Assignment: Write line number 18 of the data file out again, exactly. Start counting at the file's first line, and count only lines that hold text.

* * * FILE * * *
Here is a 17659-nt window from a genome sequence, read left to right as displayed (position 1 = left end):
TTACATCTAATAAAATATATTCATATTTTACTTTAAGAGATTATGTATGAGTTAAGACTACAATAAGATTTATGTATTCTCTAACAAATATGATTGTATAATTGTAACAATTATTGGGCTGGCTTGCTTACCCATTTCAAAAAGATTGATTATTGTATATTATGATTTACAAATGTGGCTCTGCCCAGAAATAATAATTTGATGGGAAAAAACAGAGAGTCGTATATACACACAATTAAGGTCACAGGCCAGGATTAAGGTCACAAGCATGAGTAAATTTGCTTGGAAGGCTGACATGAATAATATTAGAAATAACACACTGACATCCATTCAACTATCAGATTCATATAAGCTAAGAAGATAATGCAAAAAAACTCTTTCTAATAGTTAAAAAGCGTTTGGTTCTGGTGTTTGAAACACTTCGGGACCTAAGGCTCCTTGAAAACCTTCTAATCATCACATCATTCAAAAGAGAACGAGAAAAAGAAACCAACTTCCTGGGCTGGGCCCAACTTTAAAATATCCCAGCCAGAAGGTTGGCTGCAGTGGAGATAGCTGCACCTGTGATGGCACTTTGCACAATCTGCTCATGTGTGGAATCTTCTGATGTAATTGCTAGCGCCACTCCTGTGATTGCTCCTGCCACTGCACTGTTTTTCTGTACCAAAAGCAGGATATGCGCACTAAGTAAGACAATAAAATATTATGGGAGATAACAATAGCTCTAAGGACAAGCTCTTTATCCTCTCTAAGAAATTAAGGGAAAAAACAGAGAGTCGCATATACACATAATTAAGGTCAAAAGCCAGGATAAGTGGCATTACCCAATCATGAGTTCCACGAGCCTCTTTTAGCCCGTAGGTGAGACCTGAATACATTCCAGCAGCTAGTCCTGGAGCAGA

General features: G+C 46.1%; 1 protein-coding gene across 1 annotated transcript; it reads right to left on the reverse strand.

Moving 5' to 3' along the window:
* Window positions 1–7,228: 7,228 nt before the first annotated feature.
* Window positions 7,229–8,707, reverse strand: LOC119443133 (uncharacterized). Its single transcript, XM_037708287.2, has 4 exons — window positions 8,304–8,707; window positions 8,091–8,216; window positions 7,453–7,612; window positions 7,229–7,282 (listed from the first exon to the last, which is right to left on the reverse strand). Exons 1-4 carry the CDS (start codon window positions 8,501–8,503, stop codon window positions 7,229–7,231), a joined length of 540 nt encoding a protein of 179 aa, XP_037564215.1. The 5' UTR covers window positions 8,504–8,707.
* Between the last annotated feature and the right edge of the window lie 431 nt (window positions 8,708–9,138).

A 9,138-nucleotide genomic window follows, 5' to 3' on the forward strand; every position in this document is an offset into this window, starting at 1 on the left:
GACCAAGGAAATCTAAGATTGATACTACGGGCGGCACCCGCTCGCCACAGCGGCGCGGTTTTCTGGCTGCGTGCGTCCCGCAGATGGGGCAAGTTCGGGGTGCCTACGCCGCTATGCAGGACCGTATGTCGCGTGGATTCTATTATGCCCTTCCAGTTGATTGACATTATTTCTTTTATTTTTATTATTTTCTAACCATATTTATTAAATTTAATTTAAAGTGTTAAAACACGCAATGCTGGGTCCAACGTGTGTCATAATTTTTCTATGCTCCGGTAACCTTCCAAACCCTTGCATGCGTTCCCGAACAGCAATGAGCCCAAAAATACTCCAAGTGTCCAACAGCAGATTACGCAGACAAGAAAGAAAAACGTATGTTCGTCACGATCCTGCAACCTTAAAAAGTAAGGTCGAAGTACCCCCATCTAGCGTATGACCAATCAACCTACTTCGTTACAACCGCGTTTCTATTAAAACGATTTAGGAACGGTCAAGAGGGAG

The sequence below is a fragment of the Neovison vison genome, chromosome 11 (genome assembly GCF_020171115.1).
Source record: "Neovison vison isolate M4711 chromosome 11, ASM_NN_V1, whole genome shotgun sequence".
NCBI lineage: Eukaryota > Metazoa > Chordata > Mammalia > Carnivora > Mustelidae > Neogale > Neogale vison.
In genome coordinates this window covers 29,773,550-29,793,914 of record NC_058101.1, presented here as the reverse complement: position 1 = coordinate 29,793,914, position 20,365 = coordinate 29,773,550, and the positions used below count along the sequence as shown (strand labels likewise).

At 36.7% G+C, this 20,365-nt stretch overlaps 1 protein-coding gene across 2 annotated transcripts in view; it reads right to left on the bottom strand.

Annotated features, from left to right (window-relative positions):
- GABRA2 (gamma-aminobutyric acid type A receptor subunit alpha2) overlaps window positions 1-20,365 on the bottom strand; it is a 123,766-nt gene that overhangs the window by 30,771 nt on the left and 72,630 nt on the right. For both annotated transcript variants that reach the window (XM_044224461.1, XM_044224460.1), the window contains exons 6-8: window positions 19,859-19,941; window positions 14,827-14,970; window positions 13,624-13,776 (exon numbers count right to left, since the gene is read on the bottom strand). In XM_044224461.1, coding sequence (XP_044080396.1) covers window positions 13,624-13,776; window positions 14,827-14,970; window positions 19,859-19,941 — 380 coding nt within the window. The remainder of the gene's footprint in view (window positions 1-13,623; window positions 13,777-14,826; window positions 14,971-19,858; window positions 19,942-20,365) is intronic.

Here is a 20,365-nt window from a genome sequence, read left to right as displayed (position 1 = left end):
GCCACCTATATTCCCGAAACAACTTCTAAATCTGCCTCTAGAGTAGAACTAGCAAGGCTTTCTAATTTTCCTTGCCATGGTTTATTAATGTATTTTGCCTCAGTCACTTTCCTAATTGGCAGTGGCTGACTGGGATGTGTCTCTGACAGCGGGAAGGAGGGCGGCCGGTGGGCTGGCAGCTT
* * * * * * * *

GCCACCTATATTCCCGAAACAACTTCTAAATCTGCCTCTAGAGTAGAACTAGCAAGGCTTTCTAATTTTCCTTGCCATGGTTTATTAATGTATTTTGCCTCAGTCACTTTCCTAATTGGCAGTGGCTGACTGGGATGTGTCTCTGACAGCGGGAAGGAGGGCGGCCGGTGGGCTGGCAGCTT